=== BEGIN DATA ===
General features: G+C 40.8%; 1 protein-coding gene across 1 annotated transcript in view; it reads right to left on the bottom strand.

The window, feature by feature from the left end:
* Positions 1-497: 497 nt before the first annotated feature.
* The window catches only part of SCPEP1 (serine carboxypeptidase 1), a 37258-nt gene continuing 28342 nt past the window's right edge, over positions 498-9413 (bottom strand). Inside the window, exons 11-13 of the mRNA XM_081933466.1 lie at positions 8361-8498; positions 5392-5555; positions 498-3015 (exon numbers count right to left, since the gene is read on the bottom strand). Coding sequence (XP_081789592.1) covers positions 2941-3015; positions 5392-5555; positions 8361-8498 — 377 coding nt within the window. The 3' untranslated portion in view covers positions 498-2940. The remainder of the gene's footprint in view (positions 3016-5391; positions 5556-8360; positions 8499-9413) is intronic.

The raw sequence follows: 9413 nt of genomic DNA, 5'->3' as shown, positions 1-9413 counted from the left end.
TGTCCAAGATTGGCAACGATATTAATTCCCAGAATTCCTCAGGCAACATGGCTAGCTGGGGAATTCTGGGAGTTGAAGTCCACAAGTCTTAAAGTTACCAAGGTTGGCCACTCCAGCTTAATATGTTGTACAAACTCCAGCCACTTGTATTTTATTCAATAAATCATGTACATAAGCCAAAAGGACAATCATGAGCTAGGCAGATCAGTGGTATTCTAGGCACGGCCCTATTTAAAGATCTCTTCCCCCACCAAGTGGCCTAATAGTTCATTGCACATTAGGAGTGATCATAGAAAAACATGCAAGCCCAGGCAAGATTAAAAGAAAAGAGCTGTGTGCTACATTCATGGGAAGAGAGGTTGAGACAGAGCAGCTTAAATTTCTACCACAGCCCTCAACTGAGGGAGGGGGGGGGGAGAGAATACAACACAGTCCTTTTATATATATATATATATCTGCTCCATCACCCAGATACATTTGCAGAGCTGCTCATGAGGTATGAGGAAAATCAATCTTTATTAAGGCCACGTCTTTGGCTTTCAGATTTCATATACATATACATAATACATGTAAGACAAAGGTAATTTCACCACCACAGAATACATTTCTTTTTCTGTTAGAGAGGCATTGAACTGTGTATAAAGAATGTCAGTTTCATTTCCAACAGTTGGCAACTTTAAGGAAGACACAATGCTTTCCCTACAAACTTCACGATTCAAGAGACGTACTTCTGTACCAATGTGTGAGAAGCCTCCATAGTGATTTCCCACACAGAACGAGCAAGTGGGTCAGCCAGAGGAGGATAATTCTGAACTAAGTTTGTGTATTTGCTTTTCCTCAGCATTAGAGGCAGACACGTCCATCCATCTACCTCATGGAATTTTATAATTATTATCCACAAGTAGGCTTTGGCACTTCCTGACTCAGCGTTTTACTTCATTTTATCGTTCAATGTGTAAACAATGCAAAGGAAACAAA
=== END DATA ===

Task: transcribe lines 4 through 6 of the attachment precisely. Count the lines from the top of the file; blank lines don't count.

* The window catches only part of SCPEP1 (serine carboxypeptidase 1), a 37258-nt gene continuing 28342 nt past the window's right edge, over positions 498-9413 (bottom strand). Inside the window, exons 11-13 of the mRNA XM_081933466.1 lie at positions 8361-8498; positions 5392-5555; positions 498-3015 (exon numbers count right to left, since the gene is read on the bottom strand). Coding sequence (XP_081789592.1) covers positions 2941-3015; positions 5392-5555; positions 8361-8498 — 377 coding nt within the window. The 3' untranslated portion in view covers positions 498-2940. The remainder of the gene's footprint in view (positions 3016-5391; positions 5556-8360; positions 8499-9413) is intronic.

The raw sequence follows: 9413 nt of genomic DNA, 5'->3' as shown, positions 1-9413 counted from the left end.
TGTCCAAGATTGGCAACGATATTAATTCCCAGAATTCCTCAGGCAACATGGCTAGCTGGGGAATTCTGGGAGTTGAAGTCCACAAGTCTTAAAGTTACCAAGGTTGGCCACTCCAGCTTAATATGTTGTACAAACTCCAGCCACTTGTATTTTATTCAATAAATCATGTACATAAGCCAAAAGGACAATCATGAGCTAGGCAGATCAGTGGTATTCTAGGCACGGCCCTATTTAAAGATCTCTTCCCCCACCAAGTGGCCTAATAGTTCATTGCACATTAGGAGTGATCATAGAAAAACATGCAAGCCCAGGCAAGATTAAAAGAAAAGAGCTGTGTGCTACATTCATGGGAAGAGAGGTTGAGACAGAGCAGCTTAAATTTCTACCACAGCCCTCAACTGAGGGAGGGGGGGGGGAGAGAATACAACACAGTCCTTTTATATATATATATATATCTGCTCCATCACCCAGATACATTTGCAGAGCTGCTCATGAGGTATGAGGAAAATCAATCTTTATTAAGGCCACGTCTTTGGCTTTCAGATTTCATATACATATACATAATACATGTAAGACAAAGGTAATTTCACCACCACAGAATACATTTCTTTTTCTGTTAGAGAGGCATTGAACTGTGTATAAAGAATGTCAGTTTCATTTCCAACAGTTGGCAACTTTAAGGAAGACACAATGCTTTCCCTACAAACTTCACGATTCAAGAGACGTACTTCTGTACCAATGTGTGAGAAGCCTCCATAGTGATTTCCCACACAGAACGAGCAAGTGGGTCAGCCAGAGGAGGATAATTCTGAACTAAGTTTGTGTATTTGCTTTTCCTCAGCATTAGAGGCAGACACGTCCATCCATCTACCTCATGGAATTTTATAATTATTATCCACAAGTAGGCTTTGGCACTTCCTGACTCAGCGTTTTACTTCATTTTATCGTTCAATGTGTAAACAATGCAAAGGAAACAAA